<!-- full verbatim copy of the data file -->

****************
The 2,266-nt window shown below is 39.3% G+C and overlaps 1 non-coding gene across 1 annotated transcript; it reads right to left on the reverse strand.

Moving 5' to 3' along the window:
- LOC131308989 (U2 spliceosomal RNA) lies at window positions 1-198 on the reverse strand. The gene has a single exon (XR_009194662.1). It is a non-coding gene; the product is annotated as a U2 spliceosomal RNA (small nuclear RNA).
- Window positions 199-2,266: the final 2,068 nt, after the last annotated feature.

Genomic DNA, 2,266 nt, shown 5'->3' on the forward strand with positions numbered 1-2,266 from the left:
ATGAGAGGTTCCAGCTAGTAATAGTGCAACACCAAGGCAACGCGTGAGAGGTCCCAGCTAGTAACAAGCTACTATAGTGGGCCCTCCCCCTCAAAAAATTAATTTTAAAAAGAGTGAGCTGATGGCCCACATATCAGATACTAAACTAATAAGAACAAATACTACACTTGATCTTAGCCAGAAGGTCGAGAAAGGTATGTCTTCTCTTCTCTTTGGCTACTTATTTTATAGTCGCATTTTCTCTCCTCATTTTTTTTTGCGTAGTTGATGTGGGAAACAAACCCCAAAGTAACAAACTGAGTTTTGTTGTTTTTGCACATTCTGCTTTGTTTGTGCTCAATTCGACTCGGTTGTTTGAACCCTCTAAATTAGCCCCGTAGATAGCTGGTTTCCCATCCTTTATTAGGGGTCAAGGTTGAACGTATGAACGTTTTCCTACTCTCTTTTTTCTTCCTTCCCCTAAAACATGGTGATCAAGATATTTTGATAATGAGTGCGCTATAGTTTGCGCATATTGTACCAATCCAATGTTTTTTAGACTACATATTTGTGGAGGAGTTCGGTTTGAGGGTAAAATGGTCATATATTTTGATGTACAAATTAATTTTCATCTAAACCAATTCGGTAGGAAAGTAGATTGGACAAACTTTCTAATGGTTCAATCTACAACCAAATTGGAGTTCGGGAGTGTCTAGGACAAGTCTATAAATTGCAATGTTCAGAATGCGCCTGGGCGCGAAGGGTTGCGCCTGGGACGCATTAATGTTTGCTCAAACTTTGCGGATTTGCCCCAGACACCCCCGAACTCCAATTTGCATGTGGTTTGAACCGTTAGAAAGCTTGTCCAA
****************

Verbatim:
The 2,266-nt window shown below is 39.3% G+C and overlaps 1 non-coding gene across 1 annotated transcript; it reads right to left on the reverse strand.

Moving 5' to 3' along the window:
- LOC131308989 (U2 spliceosomal RNA) lies at window positions 1-198 on the reverse strand. The gene has a single exon (XR_009194662.1). It is a non-coding gene; the product is annotated as a U2 spliceosomal RNA (small nuclear RNA).
- Window positions 199-2,266: the final 2,068 nt, after the last annotated feature.

Genomic DNA, 2,266 nt, shown 5'->3' on the forward strand with positions numbered 1-2,266 from the left:
ATGAGAGGTTCCAGCTAGTAATAGTGCAACACCAAGGCAACGCGTGAGAGGTCCCAGCTAGTAACAAGCTACTATAGTGGGCCCTCCCCCTCAAAAAATTAATTTTAAAAAGAGTGAGCTGATGGCCCACATATCAGATACTAAACTAATAAGAACAAATACTACACTTGATCTTAGCCAGAAGGTCGAGAAAGGTATGTCTTCTCTTCTCTTTGGCTACTTATTTTATAGTCGCATTTTCTCTCCTCATTTTTTTTTGCGTAGTTGATGTGGGAAACAAACCCCAAAGTAACAAACTGAGTTTTGTTGTTTTTGCACATTCTGCTTTGTTTGTGCTCAATTCGACTCGGTTGTTTGAACCCTCTAAATTAGCCCCGTAGATAGCTGGTTTCCCATCCTTTATTAGGGGTCAAGGTTGAACGTATGAACGTTTTCCTACTCTCTTTTTTCTTCCTTCCCCTAAAACATGGTGATCAAGATATTTTGATAATGAGTGCGCTATAGTTTGCGCATATTGTACCAATCCAATGTTTTTTAGACTACATATTTGTGGAGGAGTTCGGTTTGAGGGTAAAATGGTCATATATTTTGATGTACAAATTAATTTTCATCTAAACCAATTCGGTAGGAAAGTAGATTGGACAAACTTTCTAATGGTTCAATCTACAACCAAATTGGAGTTCGGGAGTGTCTAGGACAAGTCTATAAATTGCAATGTTCAGAATGCGCCTGGGCGCGAAGGGTTGCGCCTGGGACGCATTAATGTTTGCTCAAACTTTGCGGATTTGCCCCAGACACCCCCGAACTCCAATTTGCATGTGGTTTGAACCGTTAGAAAGCTTGTCCAA